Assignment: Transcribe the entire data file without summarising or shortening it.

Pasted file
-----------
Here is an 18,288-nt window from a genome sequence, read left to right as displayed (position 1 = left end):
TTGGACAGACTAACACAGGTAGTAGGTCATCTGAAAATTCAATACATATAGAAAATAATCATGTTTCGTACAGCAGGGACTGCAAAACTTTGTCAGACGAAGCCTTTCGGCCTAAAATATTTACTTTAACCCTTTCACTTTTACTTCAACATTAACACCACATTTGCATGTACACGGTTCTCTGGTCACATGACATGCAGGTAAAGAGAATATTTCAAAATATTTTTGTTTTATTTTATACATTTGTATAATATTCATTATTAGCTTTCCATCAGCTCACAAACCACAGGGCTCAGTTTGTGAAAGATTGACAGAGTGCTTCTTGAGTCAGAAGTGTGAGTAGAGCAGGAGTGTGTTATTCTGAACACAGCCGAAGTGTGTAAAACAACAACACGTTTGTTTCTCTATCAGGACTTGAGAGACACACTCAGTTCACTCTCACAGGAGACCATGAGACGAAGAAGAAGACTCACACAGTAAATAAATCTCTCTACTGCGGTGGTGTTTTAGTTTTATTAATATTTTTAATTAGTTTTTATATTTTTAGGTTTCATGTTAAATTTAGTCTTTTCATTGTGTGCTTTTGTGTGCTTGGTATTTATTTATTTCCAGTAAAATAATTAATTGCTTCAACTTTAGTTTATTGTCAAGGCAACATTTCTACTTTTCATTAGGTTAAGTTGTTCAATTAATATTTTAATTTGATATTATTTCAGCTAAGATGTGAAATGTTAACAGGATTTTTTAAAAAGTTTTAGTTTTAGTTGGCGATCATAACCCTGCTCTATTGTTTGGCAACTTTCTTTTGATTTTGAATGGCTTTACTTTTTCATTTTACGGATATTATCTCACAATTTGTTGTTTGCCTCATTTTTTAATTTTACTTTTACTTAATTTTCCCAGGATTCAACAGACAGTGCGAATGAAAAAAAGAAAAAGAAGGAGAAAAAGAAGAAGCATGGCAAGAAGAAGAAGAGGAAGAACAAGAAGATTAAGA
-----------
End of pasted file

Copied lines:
Here is an 18,288-nt window from a genome sequence, read left to right as displayed (position 1 = left end):
TTGGACAGACTAACACAGGTAGTAGGTCATCTGAAAATTCAATACATATAGAAAATAATCATGTTTCGTACAGCAGGGACTGCAAAACTTTGTCAGACGAAGCCTTTCGGCCTAAAATATTTACTTTAACCCTTTCACTTTTACTTCAACATTAACACCACATTTGCATGTACACGGTTCTCTGGTCACATGACATGCAGGTAAAGAGAATATTTCAAAATATTTTTGTTTTATTTTATACATTTGTATAATATTCATTATTAGCTTTCCATCAGCTCACAAACCACAGGGCTCAGTTTGTGAAAGATTGACAGAGTGCTTCTTGAGTCAGAAGTGTGAGTAGAGCAGGAGTGTGTTATTCTGAACACAGCCGAAGTGTGTAAAACAACAACACGTTTGTTTCTCTATCAGGACTTGAGAGACACACTCAGTTCACTCTCACAGGAGACCATGAGACGAAGAAGAAGACTCACACAGTAAATAAATCTCTCTACTGCGGTGGTGTTTTAGTTTTATTAATATTTTTAATTAGTTTTTATATTTTTAGGTTTCATGTTAAATTTAGTCTTTTCATTGTGTGCTTTTGTGTGCTTGGTATTTATTTATTTCCAGTAAAATAATTAATTGCTTCAACTTTAGTTTATTGTCAAGGCAACATTTCTACTTTTCATTAGGTTAAGTTGTTCAATTAATATTTTAATTTGATATTATTTCAGCTAAGATGTGAAATGTTAACAGGATTTTTTAAAAAGTTTTAGTTTTAGTTGGCGATCATAACCCTGCTCTATTGTTTGGCAACTTTCTTTTGATTTTGAATGGCTTTACTTTTTCATTTTACGGATATTATCTCACAATTTGTTGTTTGCCTCATTTTTTAATTTTACTTTTACTTAATTTTCCCAGGATTCAACAGACAGTGCGAATGAAAAAAAGAAAAAGAAGGAGAAAAAGAAGAAGCATGGCAAGAAGAAGAAGAGGAAGAACAAGAAGATTAAGA